As I’m reading on mental imagery, and mental representation I’m torn between the Constructivist and Empiricist positions on development, as described by Muller, Sokol and Overton. On one hand their is the idea that mental representation is consciously constructed in relation to the world in an embodied fashion. The cornerstone of this position is that representation exists to serve the intentionally directed will of the agent. On the other hand there is the notion that the relationship between mental representation and the world is a causal one. The world impacts itself on the agent, who passively receives signals that are transformed into representations.
Following is the final presentation and paper created for IAT888 (metacreation) for the perception and synthesis system of DM3. Here is a teaser of one of the automated accumulations:
It appears that all the SOM weights fed by edge-detection are very similar:
Corresponding to these resulting accumulations:
I think the poor accumulations are due to poor distance measures considering the edge-detections. The next step is to break the objects into a few Euclidean blocks, and calculate hists from those blocks. They should be much more flexible regarding object edges than the edge-detection. Basically it appears that two edge-detections of the same object in different orientations are as different as edge-detections of two different objects.
For this project the major value of the functional distinction, as proposed by Mishkin, Ungerleider, and Macko (1983), between the ventral and dorsal streams of the visual system are:
- The ventral stream is specialized for object recognition.
- The dorsal stream is specialized for object location and context.
- Brodmann area 40 (BA40), which is correlated with dreams, is in an interesting location between dorsal and ventral streams.
The idea was that BA40 may integrate from both ventral and dorsal streams, allowing dreams to combine contexts with objects in surprising ways. Unfortunately many studies refute the claims that the dorsal visual stream is correlated with object contexts and locations, and that it actually deals with sensorimotor control in visually guided behaviour (Goodale and Westwood, 2004).
There is evidence that a functional dissociation occurs in the processing of scenes/contexts and objects, but in the ventral stream. The hippocampus is associated with the processing of contexts and locations, while the perirhinal cortex is associated with object recognition (Murray, Bussey & Saksida, 2007). The project will continue with two subsystems, one for objects, and the other for contexts and locations. These ideas have been integrated into the working document: dreaming-machine-perception-synthesis.html.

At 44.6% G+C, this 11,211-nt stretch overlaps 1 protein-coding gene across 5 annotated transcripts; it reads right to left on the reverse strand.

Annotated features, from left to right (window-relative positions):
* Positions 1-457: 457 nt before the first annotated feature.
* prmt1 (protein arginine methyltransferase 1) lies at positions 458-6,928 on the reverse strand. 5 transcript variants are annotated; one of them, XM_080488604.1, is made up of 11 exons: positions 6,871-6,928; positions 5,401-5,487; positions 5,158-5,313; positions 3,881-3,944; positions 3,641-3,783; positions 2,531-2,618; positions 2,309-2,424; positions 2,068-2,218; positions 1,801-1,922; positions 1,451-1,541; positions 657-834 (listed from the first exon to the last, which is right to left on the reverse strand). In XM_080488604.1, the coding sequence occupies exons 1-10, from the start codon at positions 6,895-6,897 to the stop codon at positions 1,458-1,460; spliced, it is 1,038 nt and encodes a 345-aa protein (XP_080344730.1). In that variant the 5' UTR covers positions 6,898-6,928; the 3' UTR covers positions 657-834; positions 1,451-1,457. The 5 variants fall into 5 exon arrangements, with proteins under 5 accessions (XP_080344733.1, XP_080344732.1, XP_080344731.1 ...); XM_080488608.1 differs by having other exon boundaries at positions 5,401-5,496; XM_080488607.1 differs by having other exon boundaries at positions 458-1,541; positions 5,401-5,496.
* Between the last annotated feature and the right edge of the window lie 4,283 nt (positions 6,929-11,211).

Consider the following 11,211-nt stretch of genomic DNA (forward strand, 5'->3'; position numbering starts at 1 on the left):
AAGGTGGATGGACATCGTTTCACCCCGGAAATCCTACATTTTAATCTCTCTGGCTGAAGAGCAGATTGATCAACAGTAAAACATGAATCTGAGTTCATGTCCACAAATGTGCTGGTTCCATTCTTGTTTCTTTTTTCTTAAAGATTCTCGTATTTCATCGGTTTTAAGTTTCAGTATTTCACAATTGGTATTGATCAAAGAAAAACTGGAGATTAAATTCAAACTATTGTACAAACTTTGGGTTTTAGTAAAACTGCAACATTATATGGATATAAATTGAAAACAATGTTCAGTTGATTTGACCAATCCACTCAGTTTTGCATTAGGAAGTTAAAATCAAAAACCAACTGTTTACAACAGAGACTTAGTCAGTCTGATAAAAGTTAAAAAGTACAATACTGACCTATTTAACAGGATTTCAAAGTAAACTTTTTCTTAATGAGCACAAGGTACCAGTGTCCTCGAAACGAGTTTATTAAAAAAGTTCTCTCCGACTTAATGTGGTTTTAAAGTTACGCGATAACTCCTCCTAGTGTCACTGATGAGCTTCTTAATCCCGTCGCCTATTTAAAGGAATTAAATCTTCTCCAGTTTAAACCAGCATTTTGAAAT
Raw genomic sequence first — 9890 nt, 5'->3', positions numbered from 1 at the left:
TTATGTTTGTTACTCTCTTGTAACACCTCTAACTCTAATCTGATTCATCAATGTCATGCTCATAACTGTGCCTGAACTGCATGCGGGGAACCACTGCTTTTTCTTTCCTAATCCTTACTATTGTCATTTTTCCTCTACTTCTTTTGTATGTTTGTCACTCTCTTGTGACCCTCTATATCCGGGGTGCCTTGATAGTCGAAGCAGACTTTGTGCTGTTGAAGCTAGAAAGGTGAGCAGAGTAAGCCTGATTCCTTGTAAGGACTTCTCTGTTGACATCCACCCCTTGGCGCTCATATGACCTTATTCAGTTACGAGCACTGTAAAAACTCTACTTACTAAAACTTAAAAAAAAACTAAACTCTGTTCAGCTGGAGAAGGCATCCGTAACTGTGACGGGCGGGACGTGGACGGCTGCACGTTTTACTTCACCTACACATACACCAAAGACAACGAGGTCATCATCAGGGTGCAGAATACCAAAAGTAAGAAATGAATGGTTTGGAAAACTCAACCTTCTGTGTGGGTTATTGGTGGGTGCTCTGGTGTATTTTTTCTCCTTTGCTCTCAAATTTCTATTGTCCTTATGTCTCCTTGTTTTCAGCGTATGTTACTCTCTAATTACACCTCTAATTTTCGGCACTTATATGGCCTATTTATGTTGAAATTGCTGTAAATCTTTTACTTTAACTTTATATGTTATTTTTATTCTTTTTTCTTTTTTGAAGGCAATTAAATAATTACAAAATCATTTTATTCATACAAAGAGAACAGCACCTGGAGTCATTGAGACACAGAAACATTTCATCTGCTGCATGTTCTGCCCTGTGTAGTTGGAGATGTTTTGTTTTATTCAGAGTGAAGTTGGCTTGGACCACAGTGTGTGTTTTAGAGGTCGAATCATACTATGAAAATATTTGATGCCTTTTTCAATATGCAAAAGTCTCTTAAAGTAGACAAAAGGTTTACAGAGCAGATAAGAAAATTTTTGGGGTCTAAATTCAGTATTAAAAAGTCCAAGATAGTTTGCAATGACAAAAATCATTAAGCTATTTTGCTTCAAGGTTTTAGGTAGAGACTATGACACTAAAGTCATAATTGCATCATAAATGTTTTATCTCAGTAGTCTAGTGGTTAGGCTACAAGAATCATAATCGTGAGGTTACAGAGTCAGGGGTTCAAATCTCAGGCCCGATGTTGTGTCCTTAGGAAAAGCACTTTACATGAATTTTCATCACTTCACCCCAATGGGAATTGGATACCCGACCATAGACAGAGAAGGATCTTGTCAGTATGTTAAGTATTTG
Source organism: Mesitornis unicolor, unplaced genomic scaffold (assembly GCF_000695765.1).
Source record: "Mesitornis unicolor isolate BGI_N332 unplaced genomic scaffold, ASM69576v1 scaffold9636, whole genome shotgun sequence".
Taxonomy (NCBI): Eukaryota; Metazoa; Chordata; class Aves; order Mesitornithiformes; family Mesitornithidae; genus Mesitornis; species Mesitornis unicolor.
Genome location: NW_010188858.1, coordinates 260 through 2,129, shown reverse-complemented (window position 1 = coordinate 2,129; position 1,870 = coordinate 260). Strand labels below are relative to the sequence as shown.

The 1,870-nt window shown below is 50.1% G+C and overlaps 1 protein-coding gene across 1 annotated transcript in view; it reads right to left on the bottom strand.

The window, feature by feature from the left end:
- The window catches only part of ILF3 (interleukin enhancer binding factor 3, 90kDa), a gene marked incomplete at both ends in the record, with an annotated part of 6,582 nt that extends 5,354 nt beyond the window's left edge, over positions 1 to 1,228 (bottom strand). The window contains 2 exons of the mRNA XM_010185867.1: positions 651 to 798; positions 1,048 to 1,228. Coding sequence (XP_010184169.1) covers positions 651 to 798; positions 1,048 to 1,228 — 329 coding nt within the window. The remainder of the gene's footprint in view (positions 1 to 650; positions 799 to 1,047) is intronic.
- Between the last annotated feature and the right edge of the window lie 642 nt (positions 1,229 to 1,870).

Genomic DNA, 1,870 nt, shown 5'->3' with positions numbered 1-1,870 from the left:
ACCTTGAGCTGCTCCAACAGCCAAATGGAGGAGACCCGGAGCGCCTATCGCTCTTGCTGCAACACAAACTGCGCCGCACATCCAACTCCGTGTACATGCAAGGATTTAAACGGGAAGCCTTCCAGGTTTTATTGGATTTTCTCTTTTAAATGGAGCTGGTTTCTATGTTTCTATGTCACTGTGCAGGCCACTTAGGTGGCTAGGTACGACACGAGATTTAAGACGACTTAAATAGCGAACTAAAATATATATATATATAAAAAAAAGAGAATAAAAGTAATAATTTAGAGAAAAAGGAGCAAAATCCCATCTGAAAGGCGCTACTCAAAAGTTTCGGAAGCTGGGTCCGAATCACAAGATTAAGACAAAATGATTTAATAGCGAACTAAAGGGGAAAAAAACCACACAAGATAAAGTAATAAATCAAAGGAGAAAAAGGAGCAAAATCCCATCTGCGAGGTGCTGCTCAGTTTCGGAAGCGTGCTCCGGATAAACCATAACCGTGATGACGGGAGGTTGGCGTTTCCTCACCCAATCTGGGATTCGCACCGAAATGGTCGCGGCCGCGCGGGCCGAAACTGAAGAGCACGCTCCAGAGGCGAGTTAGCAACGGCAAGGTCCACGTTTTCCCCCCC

Since this project is meant for the complex, ever changing real-world, I’ve moved from the simple toy examples (balls and coasters) to outdoor scenes. Unfortunately things are not working very well.
In order to make a greater contribution and situate this work in what is known about the visual system is a separation of the two major streams from the primary visual cortex. The dorsal stream (occipital to parietal lobe) is considered, by one theory, the “where” region of the visual system that is associated with locations and places. The ventral stream (occipital to temporal) is the “what” region associated with particular classes of objects.
The idea is to separate the visual analysis into these two streams. Some rough ideas regarding how this could work is in this document. It is a subset of the “Dreaming Machine #3 Notes” document posted previously and contains some additional ideas for the final paper, in particular a first attempt to map the system to biological processes.
I put a quick SOM into the current test patch to see how well it deals with this idealized object data. The SOM is a 2×2, trained using a constant learning rate of 0.5 and a constant neighbourhood size of 1. I did not keep track of the number of training iterations. As proposed the images were abstracted into a RGB histogram (768 values) and a 40×30 pixel edge-detection before being fed into the SOM.
The following images illustrate how the SOM would accumulate the images. These are not accumulated in PD, but manually, but are layered based on how the SOM would choose to accumulate them:
Here is the simulated accumulation of the same coaster images discussed in this previous post. This time they are cropped by the single largest contour found. Note how much less emphasis the poorly registered image has.
Here is the 3 page proposal I’ve written for the meta-creation class. It describes the system in more detailed terms and discusses the whole system. Philippe’s feedback was that this perception component does not make enough contribution to the field. He suggested that I either choose a more interested method of object segmentation, perhaps a more biologically oriented one, or use a different type of SOM, like a GSOM. A GSOM is a SOM that increases the number of units depending on the quantization error (QE) calculated for each unit. A high QE means too many inputs are associated with a particular unit, and that the map is therefore likely too small.
Next steps are to look into other object segmentation methods, continue working on implementing the system, as currently proposed, in gridflow, and to look into implementing a SOM, and then a GSOM, in gridflow.
The perception/synthesis project is a component of the next “Dreaming Machine” installation. In DM1 and 2 entire images were stored, not components of images. The purpose of this project is to determine a method for extracting components from an image, but without a complex shape recognition system.